Dilemmas of Intervention

Dilemmas of Intervention: Social Science for Stabilization and Reconstruction

Edited by Paul K. Davis
Claude Berrebi
Christopher S. Chivvis
Paul K. Davis
Sarah Olmstead
Julie E. Taylor
Véronique Thelen
Stephen Watts
Elizabeth Wilke
Copyright Date: 2011
Published by: RAND Corporation
Pages: 382
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  • Book Info
    Dilemmas of Intervention
    Book Description:

    Governments intervening in post-conflict states find themselves beset with numerous challenges and profound dilemmas: It is often unclear how best to proceed because measures that may improve conditions in one respect may undermine them in another. This volume reviews and integrates the scholarly social-science literature relevant to stabilization and reconstruction, with the goal of informing strategic planning at the whole-of-government level.

    eISBN: 978-0-8330-5257-5
    Subjects: Political Science, History

Table of Contents

  1. Front Matter
    (pp. i-ii)
  2. Preface
    (pp. iii-iv)
  3. Table of Contents
    (pp. v-x)
  4. Figures
    (pp. xi-xii)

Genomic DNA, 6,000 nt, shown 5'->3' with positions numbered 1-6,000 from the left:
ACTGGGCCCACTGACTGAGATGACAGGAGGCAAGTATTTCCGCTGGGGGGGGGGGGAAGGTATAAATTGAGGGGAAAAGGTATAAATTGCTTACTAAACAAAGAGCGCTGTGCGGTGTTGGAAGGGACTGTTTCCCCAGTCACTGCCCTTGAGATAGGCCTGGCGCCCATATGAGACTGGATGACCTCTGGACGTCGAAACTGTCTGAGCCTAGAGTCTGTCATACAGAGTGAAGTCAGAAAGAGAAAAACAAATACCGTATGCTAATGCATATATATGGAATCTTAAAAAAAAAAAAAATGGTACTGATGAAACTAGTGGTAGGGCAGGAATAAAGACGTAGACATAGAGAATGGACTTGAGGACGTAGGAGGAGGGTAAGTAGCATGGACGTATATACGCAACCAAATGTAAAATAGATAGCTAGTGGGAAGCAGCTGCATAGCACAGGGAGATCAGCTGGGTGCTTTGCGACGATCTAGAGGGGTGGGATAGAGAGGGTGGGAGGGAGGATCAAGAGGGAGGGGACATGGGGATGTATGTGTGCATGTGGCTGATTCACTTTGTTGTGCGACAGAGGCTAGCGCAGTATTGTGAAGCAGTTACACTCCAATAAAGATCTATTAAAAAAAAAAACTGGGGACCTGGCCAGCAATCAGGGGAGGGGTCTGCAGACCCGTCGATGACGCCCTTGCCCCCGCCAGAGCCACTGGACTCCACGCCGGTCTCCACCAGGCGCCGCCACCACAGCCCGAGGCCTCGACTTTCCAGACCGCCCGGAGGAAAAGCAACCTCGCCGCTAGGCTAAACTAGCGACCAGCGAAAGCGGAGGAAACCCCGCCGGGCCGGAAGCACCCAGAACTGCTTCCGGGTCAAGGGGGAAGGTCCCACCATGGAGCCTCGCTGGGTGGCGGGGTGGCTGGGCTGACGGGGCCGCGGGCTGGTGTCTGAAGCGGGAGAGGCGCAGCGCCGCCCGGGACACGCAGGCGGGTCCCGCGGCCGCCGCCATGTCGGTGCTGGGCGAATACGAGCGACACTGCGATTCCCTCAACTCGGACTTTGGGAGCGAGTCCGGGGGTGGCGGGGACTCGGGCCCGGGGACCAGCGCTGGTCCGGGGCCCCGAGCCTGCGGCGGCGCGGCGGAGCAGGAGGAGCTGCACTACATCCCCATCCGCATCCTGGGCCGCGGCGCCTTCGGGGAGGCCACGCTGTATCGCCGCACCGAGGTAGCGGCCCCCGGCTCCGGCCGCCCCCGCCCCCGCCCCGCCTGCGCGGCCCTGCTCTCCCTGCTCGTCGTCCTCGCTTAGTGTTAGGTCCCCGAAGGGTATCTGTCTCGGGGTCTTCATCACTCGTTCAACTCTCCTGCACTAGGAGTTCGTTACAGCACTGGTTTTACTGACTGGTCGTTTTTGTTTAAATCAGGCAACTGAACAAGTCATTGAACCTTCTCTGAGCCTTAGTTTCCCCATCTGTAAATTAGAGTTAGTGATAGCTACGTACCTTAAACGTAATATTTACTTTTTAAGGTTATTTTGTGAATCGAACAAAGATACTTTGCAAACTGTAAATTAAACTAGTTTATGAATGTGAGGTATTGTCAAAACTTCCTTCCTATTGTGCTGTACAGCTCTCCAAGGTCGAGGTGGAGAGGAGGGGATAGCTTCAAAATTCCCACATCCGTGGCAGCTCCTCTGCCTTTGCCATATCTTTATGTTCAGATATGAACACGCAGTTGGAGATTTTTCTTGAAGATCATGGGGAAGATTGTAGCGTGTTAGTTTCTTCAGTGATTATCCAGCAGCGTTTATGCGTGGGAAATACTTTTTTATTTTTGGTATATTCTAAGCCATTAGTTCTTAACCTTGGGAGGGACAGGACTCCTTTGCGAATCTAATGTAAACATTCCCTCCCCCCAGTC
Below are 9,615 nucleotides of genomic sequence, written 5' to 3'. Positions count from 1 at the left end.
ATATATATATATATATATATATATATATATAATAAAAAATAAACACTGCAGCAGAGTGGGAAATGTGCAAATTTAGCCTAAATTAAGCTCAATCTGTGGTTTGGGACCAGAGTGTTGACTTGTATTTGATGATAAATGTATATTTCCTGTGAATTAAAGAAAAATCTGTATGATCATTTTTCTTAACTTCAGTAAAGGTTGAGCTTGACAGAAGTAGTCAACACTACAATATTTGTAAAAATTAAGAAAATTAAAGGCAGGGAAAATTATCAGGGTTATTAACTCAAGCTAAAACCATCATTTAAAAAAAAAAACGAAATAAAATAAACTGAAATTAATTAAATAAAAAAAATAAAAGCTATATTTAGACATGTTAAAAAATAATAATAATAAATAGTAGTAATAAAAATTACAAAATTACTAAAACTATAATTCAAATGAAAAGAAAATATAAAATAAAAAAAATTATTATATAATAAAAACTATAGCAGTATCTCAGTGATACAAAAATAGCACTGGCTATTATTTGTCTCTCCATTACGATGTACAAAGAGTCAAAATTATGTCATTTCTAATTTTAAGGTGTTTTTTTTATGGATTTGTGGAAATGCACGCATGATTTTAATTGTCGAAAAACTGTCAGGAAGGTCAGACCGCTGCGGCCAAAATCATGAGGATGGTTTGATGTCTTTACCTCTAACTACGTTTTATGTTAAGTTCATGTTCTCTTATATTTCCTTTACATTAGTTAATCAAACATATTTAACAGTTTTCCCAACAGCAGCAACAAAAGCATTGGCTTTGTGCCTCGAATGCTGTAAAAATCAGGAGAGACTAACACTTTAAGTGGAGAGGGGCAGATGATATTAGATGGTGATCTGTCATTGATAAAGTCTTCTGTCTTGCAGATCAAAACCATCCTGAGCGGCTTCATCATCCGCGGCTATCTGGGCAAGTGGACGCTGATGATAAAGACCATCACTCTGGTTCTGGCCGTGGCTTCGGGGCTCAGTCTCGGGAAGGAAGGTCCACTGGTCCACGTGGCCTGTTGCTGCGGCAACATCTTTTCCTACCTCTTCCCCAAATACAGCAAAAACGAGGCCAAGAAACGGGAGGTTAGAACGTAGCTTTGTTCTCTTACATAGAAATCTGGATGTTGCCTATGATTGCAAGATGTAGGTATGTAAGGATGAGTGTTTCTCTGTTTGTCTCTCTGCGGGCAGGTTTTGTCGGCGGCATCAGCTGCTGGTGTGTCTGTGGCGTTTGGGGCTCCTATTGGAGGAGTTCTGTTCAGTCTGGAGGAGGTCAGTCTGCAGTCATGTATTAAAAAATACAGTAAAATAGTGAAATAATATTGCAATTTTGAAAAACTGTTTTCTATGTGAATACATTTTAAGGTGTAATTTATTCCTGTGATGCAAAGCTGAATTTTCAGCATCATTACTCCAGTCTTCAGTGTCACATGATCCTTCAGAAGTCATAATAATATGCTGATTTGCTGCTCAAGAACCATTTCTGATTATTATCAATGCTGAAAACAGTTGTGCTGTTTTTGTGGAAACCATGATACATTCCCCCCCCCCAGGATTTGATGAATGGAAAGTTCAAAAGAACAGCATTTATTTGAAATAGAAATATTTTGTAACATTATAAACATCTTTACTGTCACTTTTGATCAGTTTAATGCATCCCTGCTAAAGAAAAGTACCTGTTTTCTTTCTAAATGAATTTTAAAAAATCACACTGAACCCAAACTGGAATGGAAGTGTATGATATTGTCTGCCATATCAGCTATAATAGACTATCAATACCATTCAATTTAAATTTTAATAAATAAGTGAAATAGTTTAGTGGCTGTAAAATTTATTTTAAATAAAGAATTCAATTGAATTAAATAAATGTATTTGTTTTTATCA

5. Tables
    (pp. xiii-xiv)
  6. Summary
    (pp. xv-xlviii)
    Paul K. Davis
  7. Acknowledgments
    (pp. xlix-l)
  8. CHAPTER ONE Introduction
    (pp. 1-20)
    Paul K. Davis

    This monograph deals with social science relating to the higher-level challenges affecting whole-of-government activities in post-conflict situations involving stability and reconstruction (S&R) operations.¹ Thus, we address issues from the early phases, in which establishing security is primary, to later phases, in which reconstruction and what some would call nation-building take place. We do this without prejudice as to how ambitious intervention operations should be.

    The research base on which we drew included numerous subject areas, such as (1) civil wars, conflict resolution, and conflict prevention; (2) developmental economics; (3) political development and political economy; and (4) stability operations, peacekeeping, and...